In the saddle: Monarch Crest Trail bliss | AspenTimes.com

In the saddle: Monarch Crest Trail bliss

PONCHA SPRINGS, Colo. – I intend to get out on many more hikes and bike rides this year but I think I’ve already racked up the highlight of the summer.

A friend and I rode the Monarch Crest Trail last Saturday – and we found Shangri-La. We caught a shuttle out of Poncha Springs, putted up Monarch Pass and were dumped at the summit with roughly 50 other cyclists.

After climbing some forest roads we were soon on single track above tree line, gazing at jagged peaks, rounded domes and lush, grassy parks in all directions.

The only dilemma was whether or not to feed our adrenaline buzz by zipping along the single track or stopping every now and then to absorb the magnificent views. We compromised – cranking it out for healthy bursts, but taking time to sit and gaze at particularly pretty points.

Although we encountered a lot of other riders from the shuttles at the start, the terrain soon separates people out. Lord knows there is plenty of space, so there’s no reason to be crowded.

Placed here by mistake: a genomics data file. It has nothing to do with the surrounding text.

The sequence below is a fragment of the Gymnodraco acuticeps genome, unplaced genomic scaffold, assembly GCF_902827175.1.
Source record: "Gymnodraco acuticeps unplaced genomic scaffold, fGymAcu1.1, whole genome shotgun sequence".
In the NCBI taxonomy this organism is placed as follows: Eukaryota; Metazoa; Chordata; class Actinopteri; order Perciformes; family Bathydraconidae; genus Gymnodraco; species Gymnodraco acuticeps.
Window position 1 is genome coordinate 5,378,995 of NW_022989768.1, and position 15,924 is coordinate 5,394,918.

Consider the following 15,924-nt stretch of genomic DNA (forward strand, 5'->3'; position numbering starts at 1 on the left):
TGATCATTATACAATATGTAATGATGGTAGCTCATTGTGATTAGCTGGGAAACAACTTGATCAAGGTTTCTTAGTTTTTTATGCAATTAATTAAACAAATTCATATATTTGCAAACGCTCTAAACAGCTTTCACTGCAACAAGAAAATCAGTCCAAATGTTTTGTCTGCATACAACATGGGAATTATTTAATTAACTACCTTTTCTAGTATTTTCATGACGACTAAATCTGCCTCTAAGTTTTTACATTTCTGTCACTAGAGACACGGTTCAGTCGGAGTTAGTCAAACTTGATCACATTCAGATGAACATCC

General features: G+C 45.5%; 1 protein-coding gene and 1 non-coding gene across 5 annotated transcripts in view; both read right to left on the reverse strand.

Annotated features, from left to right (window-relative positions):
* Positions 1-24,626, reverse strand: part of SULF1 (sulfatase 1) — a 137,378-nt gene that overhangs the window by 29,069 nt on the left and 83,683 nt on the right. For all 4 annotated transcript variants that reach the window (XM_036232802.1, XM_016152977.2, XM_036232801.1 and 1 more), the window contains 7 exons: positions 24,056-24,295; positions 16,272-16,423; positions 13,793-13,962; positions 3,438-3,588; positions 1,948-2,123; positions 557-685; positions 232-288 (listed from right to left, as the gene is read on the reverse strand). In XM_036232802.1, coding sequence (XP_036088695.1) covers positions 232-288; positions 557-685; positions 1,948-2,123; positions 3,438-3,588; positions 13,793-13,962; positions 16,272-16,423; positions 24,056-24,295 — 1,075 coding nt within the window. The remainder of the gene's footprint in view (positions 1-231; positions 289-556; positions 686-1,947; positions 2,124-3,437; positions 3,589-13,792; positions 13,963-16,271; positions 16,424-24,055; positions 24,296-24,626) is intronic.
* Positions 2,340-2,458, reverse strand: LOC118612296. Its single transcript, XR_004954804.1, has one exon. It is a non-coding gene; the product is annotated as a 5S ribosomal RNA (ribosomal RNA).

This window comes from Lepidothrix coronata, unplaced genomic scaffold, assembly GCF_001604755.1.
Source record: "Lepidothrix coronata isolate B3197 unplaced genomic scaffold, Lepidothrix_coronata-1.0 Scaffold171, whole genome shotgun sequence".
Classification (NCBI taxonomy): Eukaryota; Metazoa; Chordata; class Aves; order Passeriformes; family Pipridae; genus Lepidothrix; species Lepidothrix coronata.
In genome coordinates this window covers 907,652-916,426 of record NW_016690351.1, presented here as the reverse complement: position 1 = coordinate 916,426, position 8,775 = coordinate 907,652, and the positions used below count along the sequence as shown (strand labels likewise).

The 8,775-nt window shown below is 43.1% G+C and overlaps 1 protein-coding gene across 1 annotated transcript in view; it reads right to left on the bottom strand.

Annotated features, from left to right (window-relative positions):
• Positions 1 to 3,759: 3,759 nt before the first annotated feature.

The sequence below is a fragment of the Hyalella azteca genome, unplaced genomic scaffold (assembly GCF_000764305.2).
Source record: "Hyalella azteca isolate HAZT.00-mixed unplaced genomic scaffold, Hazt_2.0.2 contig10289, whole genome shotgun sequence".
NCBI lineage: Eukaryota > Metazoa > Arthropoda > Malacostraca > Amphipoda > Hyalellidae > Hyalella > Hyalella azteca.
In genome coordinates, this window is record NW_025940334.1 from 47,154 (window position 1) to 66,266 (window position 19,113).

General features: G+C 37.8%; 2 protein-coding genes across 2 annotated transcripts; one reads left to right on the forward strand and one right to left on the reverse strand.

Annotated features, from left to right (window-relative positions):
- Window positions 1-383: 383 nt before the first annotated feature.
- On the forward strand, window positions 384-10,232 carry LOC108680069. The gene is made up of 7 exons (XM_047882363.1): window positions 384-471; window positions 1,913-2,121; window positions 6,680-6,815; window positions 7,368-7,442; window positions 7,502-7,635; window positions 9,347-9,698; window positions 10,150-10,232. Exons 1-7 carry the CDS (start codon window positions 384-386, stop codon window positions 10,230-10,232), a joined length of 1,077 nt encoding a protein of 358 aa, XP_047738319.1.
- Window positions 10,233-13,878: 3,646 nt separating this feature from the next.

As the trail plunged back below tree line we encountered all conditions imaginable – tough, technical climbs, blazing downhills, bone-rattling rock scree and buffed-out traverses. (I blew out a sidewall on my rear tire and had to deal with two exploded tubes, but not even that interfered with my bliss.)

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The Monarch Crest Trail is actually only 11 miles long, but it hooks into a much longer network of single-track trails and short sections of forest roads. The best of the rest is the Rainbow Trail.

All-told, we covered about 35 miles – 11 on the Monarch Crest, 19 miles on the Rainbow and 5 miles on Highway 285 on a cruise back to our car in Poncha Springs. Forest roads provide opportunities for riders to bail out for shorter rides – but why?

The most enduring memory will be the undulations of the Rainbow Trail, which traverses a mountainside but constantly plunges into drainages, then requires short, tough bursts to climb out.

The route features 6,000 glorious vertical feet of descent but also 2,300 vertical feet of climbing.

One good source of information for virgins is Absolute Bikes in Salida, at http://www.absolutebikes.com. Unless you are with a pack of riders with two or more vehicles, make your life easy and arrange to take the shuttle out of Poncha Springs. It’s worth the $20. Do yourself a favor and find time to do this ride.

scondon@aspentimes.com

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